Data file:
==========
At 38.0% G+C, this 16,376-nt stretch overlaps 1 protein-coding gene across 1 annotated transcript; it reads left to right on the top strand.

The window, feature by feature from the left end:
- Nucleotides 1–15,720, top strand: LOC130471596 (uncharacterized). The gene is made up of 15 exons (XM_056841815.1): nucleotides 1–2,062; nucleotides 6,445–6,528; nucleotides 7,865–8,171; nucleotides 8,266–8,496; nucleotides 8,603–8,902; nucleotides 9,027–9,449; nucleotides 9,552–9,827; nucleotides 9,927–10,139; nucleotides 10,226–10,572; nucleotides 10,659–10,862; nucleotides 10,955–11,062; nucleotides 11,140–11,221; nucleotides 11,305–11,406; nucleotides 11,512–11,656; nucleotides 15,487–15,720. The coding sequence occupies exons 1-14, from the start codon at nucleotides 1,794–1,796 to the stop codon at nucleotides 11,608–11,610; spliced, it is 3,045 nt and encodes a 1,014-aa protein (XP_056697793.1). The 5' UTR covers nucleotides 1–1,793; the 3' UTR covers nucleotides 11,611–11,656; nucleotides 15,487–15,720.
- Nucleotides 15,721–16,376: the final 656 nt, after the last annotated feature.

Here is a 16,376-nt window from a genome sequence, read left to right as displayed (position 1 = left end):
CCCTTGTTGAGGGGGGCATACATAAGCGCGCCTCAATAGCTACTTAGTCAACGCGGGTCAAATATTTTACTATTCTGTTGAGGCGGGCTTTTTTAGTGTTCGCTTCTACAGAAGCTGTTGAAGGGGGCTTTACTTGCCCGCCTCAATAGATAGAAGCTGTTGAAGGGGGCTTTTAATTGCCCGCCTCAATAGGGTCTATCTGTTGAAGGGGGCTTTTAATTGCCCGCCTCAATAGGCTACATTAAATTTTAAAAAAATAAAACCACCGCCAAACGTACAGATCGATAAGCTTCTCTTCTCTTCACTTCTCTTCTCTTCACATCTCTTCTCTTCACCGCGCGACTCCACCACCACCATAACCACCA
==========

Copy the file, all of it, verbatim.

At 38.0% G+C, this 16,376-nt stretch overlaps 1 protein-coding gene across 1 annotated transcript; it reads left to right on the top strand.

The window, feature by feature from the left end:
- Nucleotides 1–15,720, top strand: LOC130471596 (uncharacterized). The gene is made up of 15 exons (XM_056841815.1): nucleotides 1–2,062; nucleotides 6,445–6,528; nucleotides 7,865–8,171; nucleotides 8,266–8,496; nucleotides 8,603–8,902; nucleotides 9,027–9,449; nucleotides 9,552–9,827; nucleotides 9,927–10,139; nucleotides 10,226–10,572; nucleotides 10,659–10,862; nucleotides 10,955–11,062; nucleotides 11,140–11,221; nucleotides 11,305–11,406; nucleotides 11,512–11,656; nucleotides 15,487–15,720. The coding sequence occupies exons 1-14, from the start codon at nucleotides 1,794–1,796 to the stop codon at nucleotides 11,608–11,610; spliced, it is 3,045 nt and encodes a 1,014-aa protein (XP_056697793.1). The 5' UTR covers nucleotides 1–1,793; the 3' UTR covers nucleotides 11,611–11,656; nucleotides 15,487–15,720.
- Nucleotides 15,721–16,376: the final 656 nt, after the last annotated feature.

Here is a 16,376-nt window from a genome sequence, read left to right as displayed (position 1 = left end):
CCCTTGTTGAGGGGGGCATACATAAGCGCGCCTCAATAGCTACTTAGTCAACGCGGGTCAAATATTTTACTATTCTGTTGAGGCGGGCTTTTTTAGTGTTCGCTTCTACAGAAGCTGTTGAAGGGGGCTTTACTTGCCCGCCTCAATAGATAGAAGCTGTTGAAGGGGGCTTTTAATTGCCCGCCTCAATAGGGTCTATCTGTTGAAGGGGGCTTTTAATTGCCCGCCTCAATAGGCTACATTAAATTTTAAAAAAATAAAACCACCGCCAAACGTACAGATCGATAAGCTTCTCTTCTCTTCACTTCTCTTCTCTTCACATCTCTTCTCTTCACCGCGCGACTCCACCACCACCATAACCACCA